As they did on the 3Q19 call, management expressed specific excitement about the launch of G6 in Canada. The device launched in Canada in September and in 4Q19, Dexcom saw a doubling of new patient adds. The Dexcom Canada online store is Dexcom’s first (and only) e-commerce platform. Users can buy a G6 starter kit (three G6 sensors and a transmitter) for $299 CAD (~$225 USD). With the success of the Dexcom Canada online store, Mr. Pacelli noted that the company is looking to expand the rollout of the platform to “additional markets throughout 2020.” To our knowledge, getting a CGM does not require a prescription in Canada, making it easier for people to obtain CGM. Of course, getting reimbursement for CGM likely still requires documentation. Still, being able to purchase supplies directly from an online store seems like a win for both Dexcom and patients from a convenience perspective.

  • Dexcom plans to bring G6 to more markets, “like Japan and South Korea later this year.” When asked about Japan during Q&A, Mr. Pacelli said that they expect to have G6 approved in the “first half of this year,” though it’s unclear when reimbursement will come. Getting the no-cal, 10-day-wear G6 to more OUS markets will offer nice growth potential for Dexcom’s smaller OUS business.

4. Insulin Delivery Partnerships: Tandem Control-IQ Launched, Insulet Omnipod Horizon on Track for 2020 Launch, Lilly Deal Signed

During prepared remarks, Mr. Pacelli spent time touching on the multiple insulin delivery partnerships that Dexcom has. Most notably, Tandem’s Control-IQ (which uses Dexcom/TypeZero’s algorithm) launched just last month after receiving FDA authorization in December. Insulet began the pivotal trial for Omnipod Dash in December with launch still on track by the end of 2020. Also in December, Dexcom and Lilly officially signed an agreement to use Dexcom’s CGMs in Lilly’s “personalized diabetes management system,” including its smart pens and hybrid closed loop pump projects. Dexcom continues to boast a strong list of insulin delivery partners: Tandem, Insulet, Tidepool Loop, Beta Bionics, Lilly, Diabeloop, Cambridge, Companion Medical, Novo Nordisk, and Lilly.

  • “These are the kinds of achievements that do not happen overnight simply because we obtain the regulatory designation of iCGM or ACE pump or iController. Our relationship with each of the companies I just mentioned goes back multiple years. It takes hard work and significant time to integrate CGM with insulin delivery systems and Dexcom remains the leader in the effort to bring innovative technologies to the diabetes community.” – Mr. Pacelli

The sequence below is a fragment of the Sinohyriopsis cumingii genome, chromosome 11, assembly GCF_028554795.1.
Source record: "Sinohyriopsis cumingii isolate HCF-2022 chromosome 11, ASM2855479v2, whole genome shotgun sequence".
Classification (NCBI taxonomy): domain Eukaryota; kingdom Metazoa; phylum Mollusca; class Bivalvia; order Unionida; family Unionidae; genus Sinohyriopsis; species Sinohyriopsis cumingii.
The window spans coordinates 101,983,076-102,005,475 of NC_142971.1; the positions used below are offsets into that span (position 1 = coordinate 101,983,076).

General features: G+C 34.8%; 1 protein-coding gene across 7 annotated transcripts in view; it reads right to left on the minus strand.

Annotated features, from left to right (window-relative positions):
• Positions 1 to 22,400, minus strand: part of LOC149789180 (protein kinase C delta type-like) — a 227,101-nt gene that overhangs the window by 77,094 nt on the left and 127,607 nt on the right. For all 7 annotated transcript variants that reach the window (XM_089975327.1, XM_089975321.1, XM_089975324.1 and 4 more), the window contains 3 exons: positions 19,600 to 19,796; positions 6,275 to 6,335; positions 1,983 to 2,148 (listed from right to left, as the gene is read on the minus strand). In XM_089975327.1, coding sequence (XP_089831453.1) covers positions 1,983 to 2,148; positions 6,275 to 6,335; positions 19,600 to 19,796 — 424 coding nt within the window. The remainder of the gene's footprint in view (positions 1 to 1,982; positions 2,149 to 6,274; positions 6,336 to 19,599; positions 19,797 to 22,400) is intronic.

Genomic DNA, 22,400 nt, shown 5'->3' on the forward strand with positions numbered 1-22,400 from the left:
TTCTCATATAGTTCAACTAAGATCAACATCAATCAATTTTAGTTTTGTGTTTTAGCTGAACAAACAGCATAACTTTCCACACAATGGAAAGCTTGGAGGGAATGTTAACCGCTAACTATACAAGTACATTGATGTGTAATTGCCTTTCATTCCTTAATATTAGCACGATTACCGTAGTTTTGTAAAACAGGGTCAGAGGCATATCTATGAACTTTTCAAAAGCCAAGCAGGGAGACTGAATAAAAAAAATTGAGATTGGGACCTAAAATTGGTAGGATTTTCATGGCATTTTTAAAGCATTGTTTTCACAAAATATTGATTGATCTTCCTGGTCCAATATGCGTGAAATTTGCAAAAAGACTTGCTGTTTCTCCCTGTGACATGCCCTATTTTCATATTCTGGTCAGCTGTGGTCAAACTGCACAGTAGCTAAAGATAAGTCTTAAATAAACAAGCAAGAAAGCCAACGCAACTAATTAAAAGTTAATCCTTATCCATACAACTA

Pipeline Highlights

1. G7 Timeline “Reaffirmed”: “Full Rollout” in 2021; Currently Focused on Clinical Trial for G7

For the ninth straight update, Dexcom reiterated a limited launch in late 2020/full launch in 2021 timeline for G7 (see JPM 2020, 3Q19, 2Q19, 1Q19, ATTD, 4Q18, JPM 2019, and December 2018 Investor Day). During Q&A, Mr. Sayer did put a noticeable emphasis on the full launch in 2021 saying, “We don’t want anybody believing that this rollout is going to happen in 2020 … We want everybody to focus on that launch in 2021.” Though no hard timelines were given on the trial or regulatory submission, Mr. Pacelli did note that Dexcom is “currently focused” on the clinical trial, which will be “much larger” than the trial for G6. As we’ve heard before, Dexcom is really focusing on the manufacturing for G7 aiming for a smooth rollout, even as it expects demand to be very high. Mr. Blackford noted that capital expenditures are expected to be higher than those of 2019 as Dexcom invests in G7 manufacturing.

  • At JPM 2020, Mr. Sayer was asked whether having the class II pathway in place for iCGM would reduce the regulatory time to get G7 through the FDA. Mr. Sayer agreed that having the lower-risk class II classification would result in quicker review times, with the caveat that study data must meet the special controls outlined by the FDA. He emphasized the high bar the FDA had set with the iCGM special controls around accuracy, saying, “Making a [CGM] this precise is a challenge…and the FDA has proven it won’t change [the iCGM special controls].”

  • Based on recent updates, the planned G7 features are: a one-piece fully disposable wearable (integrated sensor/transmitter) that is slimmer on the body (see below); significantly lower cost design (presumably similar to FreeStyle Libre or perhaps lower); iCGM accuracy and factory calibration; 14-15 day wear (or perhaps even 16-day?); an applicator that is smaller, lighter, less plastic, and more convenient; and the Android/iOS mobile apps to display real-time data with Bluetooth. Verily head Andy Conrad made some waves at JPM 2020 when he stated that Verily and Dexcom had added a built-in accelerometer to the G7. That announcement has since been qualified, and it’s unclear whether the accelerometer will make it into the final, launch version of G7.

Slide taken from Dexcom’s JPM 2020 presentation

2. No Updates on G6 Pro, Direct-to-Apple Watch, New Adhesive, or Pregnancy

  • Dexcom’s G6 Pro received FDA clearance in October and was, at the time, supposed to begin shipping in “early 2020.” G6 Pro went unmentioned on today’s call and it’s unclear whether shipments have begun. Notably, the professional CGM is indicated for all people (i.e., non-diabetes) in unblinded mode, and all people with diabetes in its real-time mode. The system has the same form factory as the G6, but a fully disposable Bluetooth transmitter, offers both real-time and blinded modes, and gives users the option of the receiver or G6 app for viewing data. Making the device fully disposable also eliminates the HCP burden of having to keep track of and clean transmitters, while also preparing Dexcom for the manufacturing of its fully disposable G7.

  • Dexcom is expected to launch direct-to-Apple Watch data transmission (i.e., without an iPhone nearby) within the next six months. Notably, the direct-to-Apple Watch feature will require the new low-cost G6 transmitter, which saw its first full quarter of production in 4Q19.